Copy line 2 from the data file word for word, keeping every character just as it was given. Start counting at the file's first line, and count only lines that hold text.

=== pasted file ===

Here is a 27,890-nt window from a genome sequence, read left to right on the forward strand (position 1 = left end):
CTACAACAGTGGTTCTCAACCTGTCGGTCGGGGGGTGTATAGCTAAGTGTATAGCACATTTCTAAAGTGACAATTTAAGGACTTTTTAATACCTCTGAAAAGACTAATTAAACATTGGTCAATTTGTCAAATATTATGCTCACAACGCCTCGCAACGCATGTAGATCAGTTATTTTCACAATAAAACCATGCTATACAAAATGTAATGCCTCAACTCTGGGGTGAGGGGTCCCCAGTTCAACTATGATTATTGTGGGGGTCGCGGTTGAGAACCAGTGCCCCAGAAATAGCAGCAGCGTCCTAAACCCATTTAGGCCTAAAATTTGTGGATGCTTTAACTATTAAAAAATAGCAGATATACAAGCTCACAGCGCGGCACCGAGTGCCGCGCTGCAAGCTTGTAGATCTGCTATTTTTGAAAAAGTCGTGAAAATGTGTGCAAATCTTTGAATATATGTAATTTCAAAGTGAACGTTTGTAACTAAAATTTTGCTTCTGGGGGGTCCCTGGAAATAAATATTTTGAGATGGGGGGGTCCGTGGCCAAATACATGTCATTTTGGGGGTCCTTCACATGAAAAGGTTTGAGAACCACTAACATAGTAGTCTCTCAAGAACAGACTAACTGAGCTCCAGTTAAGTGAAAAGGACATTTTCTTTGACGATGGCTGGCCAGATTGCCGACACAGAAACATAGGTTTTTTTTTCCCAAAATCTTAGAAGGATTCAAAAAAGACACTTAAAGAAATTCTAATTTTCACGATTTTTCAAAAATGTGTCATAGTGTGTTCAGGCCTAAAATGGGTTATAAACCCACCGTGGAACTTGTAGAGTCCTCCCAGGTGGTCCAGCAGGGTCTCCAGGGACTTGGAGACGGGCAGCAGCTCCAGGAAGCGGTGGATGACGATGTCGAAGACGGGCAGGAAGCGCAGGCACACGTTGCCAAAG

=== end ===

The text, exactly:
CTACAACAGTGGTTCTCAACCTGTCGGTCGGGGGGTGTATAGCTAAGTGTATAGCACATTTCTAAAGTGACAATTTAAGGACTTTTTAATACCTCTGAAAAGACTAATTAAACATTGGTCAATTTGTCAAATATTATGCTCACAACGCCTCGCAACGCATGTAGATCAGTTATTTTCACAATAAAACCATGCTATACAAAATGTAATGCCTCAACTCTGGGGTGAGGGGTCCCCAGTTCAACTATGATTATTGTGGGGGTCGCGGTTGAGAACCAGTGCCCCAGAAATAGCAGCAGCGTCCTAAACCCATTTAGGCCTAAAATTTGTGGATGCTTTAACTATTAAAAAATAGCAGATATACAAGCTCACAGCGCGGCACCGAGTGCCGCGCTGCAAGCTTGTAGATCTGCTATTTTTGAAAAAGTCGTGAAAATGTGTGCAAATCTTTGAATATATGTAATTTCAAAGTGAACGTTTGTAACTAAAATTTTGCTTCTGGGGGGTCCCTGGAAATAAATATTTTGAGATGGGGGGGTCCGTGGCCAAATACATGTCATTTTGGGGGTCCTTCACATGAAAAGGTTTGAGAACCACTAACATAGTAGTCTCTCAAGAACAGACTAACTGAGCTCCAGTTAAGTGAAAAGGACATTTTCTTTGACGATGGCTGGCCAGATTGCCGACACAGAAACATAGGTTTTTTTTTCCCAAAATCTTAGAAGGATTCAAAAAAGACACTTAAAGAAATTCTAATTTTCACGATTTTTCAAAAATGTGTCATAGTGTGTTCAGGCCTAAAATGGGTTATAAACCCACCGTGGAACTTGTAGAGTCCTCCCAGGTGGTCCAGCAGGGTCTCCAGGGACTTGGAGACGGGCAGCAGCTCCAGGAAGCGGTGGATGACGATGTCGAAGACGGGCAGGAAGCGCAGGCACACGTTGCCAAAG